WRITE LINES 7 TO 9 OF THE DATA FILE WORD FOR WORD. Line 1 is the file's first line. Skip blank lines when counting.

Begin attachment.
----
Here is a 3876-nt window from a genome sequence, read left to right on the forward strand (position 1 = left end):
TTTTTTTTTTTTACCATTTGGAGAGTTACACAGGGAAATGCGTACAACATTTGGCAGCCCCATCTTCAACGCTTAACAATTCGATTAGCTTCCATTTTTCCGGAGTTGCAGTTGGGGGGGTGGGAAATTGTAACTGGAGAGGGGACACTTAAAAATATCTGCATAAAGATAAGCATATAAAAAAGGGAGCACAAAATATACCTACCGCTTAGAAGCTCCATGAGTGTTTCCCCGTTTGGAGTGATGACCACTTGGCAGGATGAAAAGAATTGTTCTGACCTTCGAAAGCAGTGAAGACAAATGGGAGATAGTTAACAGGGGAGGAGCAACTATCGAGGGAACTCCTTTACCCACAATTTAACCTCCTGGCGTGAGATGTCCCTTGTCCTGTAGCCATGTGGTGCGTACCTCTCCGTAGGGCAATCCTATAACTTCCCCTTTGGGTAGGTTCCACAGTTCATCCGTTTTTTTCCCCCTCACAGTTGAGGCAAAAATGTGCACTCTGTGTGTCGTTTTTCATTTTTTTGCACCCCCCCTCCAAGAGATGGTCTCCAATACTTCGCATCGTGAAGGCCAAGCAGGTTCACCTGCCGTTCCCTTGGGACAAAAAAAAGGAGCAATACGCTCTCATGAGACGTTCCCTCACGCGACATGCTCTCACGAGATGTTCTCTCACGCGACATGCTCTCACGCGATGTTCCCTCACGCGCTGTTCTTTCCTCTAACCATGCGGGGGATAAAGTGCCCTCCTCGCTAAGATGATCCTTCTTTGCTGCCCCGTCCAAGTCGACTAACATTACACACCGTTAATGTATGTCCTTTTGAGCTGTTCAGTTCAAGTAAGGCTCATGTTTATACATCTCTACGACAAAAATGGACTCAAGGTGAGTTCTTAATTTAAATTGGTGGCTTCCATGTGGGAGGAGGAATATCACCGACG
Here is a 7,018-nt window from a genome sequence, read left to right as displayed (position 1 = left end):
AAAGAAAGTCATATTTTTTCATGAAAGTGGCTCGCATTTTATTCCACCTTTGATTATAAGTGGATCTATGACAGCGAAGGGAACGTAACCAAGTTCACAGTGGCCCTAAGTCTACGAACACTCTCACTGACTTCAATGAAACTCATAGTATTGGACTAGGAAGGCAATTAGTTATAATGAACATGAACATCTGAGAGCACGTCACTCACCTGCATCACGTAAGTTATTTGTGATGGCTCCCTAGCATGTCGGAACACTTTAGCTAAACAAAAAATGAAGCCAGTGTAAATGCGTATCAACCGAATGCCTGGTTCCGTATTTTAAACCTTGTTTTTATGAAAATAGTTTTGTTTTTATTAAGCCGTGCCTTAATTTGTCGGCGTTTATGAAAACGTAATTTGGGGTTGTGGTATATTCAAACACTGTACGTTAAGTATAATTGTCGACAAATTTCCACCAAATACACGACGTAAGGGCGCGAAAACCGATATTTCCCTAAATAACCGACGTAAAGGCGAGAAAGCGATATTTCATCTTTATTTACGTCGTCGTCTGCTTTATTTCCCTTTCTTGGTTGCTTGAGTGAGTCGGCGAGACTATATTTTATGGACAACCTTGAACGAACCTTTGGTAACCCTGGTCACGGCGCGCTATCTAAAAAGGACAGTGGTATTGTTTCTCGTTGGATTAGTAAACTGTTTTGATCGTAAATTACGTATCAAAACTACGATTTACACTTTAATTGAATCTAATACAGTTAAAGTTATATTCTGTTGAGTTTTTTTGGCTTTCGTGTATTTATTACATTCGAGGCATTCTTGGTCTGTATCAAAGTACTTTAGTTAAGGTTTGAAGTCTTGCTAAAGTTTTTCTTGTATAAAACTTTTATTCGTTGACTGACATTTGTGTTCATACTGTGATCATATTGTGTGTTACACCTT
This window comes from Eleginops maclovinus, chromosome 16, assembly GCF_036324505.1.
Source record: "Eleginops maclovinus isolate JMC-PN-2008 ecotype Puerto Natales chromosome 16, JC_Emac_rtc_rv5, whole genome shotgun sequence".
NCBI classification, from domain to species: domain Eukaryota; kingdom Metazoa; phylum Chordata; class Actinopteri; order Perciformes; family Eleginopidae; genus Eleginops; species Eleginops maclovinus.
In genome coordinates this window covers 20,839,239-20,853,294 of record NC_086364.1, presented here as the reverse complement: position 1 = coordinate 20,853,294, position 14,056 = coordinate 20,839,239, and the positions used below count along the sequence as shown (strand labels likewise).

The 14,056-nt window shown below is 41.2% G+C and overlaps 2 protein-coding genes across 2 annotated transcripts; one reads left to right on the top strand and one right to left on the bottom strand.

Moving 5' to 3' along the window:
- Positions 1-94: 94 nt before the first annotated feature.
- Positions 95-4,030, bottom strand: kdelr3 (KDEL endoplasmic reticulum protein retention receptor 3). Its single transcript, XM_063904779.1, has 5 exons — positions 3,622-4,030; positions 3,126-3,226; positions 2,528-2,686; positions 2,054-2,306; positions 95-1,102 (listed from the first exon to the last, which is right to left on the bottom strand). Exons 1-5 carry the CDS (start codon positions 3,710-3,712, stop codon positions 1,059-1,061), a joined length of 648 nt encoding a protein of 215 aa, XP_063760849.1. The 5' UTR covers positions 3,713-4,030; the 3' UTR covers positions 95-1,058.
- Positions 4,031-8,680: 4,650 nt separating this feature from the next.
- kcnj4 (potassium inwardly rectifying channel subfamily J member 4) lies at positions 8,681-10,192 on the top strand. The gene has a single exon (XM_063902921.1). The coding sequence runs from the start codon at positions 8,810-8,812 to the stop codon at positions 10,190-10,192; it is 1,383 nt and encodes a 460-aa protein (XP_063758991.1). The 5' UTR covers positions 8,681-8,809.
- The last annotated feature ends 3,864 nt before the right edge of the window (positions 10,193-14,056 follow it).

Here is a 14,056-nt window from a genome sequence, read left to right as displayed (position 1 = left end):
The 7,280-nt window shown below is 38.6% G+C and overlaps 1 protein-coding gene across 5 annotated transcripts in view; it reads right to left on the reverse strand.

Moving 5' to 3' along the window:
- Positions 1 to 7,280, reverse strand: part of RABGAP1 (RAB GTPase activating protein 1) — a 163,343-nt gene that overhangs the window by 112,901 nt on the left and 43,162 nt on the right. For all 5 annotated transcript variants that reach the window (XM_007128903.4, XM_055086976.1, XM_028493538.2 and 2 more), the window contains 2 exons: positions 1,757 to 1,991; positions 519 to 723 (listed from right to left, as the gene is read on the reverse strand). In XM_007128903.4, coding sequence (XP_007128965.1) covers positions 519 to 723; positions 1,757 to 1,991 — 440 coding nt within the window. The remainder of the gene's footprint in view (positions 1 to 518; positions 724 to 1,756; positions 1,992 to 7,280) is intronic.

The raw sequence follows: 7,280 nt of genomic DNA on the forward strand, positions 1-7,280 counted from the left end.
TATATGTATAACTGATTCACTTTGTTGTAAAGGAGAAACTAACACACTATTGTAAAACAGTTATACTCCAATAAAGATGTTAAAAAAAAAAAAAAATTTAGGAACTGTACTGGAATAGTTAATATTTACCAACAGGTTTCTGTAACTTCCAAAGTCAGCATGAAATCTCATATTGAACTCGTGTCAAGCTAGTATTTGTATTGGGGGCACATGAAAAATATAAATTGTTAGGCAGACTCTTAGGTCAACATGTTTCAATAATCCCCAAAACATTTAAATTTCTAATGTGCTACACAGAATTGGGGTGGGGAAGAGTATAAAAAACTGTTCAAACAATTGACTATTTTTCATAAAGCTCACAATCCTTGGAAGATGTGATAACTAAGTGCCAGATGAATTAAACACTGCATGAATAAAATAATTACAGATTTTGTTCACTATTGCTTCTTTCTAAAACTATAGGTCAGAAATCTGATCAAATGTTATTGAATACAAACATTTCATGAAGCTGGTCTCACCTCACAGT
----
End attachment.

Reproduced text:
NCBI classification, from domain to species: domain Eukaryota; kingdom Metazoa; phylum Chordata; class Actinopteri; order Perciformes; family Eleginopidae; genus Eleginops; species Eleginops maclovinus.
In genome coordinates this window covers 20,839,239-20,853,294 of record NC_086364.1, presented here as the reverse complement: position 1 = coordinate 20,853,294, position 14,056 = coordinate 20,839,239, and the positions used below count along the sequence as shown (strand labels likewise).

The 14,056-nt window shown below is 41.2% G+C and overlaps 2 protein-coding genes across 2 annotated transcripts; one reads left to right on the top strand and one right to left on the bottom strand.